It can cue defensive weapons, and it can be set up within 30 minutes, either in a fixed location or on a vehicle.

Multi-mission radar

Raytheon  built the KuRFS radar to help the U.S. Army defend against rocket, artillery and mortar attacks in Iraq and Afghanistan. Today, it is also used as a counter-unmanned aerial system radar. It works with multiple weapons systems including the land-based Phalanx Weapon System, 50-caliber guns and 30 mm cannons. The radar also supports the High Energy Laser and the Coyote weapon system.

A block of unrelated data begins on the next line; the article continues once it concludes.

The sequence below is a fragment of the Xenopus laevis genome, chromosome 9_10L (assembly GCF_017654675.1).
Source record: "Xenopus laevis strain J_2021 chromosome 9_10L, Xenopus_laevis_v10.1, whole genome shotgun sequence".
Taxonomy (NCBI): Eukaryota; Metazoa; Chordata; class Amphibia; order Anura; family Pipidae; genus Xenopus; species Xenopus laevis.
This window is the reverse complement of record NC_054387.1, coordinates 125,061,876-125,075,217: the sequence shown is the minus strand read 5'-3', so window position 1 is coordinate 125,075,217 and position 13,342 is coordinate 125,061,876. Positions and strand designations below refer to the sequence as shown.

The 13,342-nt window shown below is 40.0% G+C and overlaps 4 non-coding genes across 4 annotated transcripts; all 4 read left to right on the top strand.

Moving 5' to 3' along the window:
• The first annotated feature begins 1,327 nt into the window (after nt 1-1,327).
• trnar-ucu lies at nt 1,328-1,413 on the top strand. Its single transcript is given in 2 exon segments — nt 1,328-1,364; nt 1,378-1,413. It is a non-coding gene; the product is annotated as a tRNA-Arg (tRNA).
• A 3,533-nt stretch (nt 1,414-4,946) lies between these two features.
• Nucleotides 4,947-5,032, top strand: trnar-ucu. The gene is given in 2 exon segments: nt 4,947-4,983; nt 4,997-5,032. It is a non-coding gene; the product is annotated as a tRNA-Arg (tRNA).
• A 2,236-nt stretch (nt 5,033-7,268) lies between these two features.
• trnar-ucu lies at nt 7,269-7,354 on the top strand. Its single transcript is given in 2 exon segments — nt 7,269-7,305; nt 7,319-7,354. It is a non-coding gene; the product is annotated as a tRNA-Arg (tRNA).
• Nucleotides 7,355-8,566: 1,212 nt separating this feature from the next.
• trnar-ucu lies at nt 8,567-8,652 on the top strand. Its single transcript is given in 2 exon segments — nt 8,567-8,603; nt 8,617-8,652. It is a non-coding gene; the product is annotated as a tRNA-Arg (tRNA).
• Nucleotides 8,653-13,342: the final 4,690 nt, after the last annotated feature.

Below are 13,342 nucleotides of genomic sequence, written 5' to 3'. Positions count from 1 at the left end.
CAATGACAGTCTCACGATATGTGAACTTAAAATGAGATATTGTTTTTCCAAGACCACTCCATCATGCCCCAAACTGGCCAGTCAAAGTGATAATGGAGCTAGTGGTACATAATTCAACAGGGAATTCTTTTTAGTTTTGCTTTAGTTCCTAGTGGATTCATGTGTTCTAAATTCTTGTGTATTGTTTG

Precision tracking

KuRFS uses a radar sensing technique called active electronically scanned array, which uses many small antennas, rather than a single powerful antenna, to allow for better control of the beam. It operates in the Ku-band of the electromagnetic spectrum, which allows for higher-resolution imaging – an important part of tracking smaller flying objects.

Kurf radar on the back of a flat-bed truck.


Birds, planes, drones – KuRFS radar can spot them all

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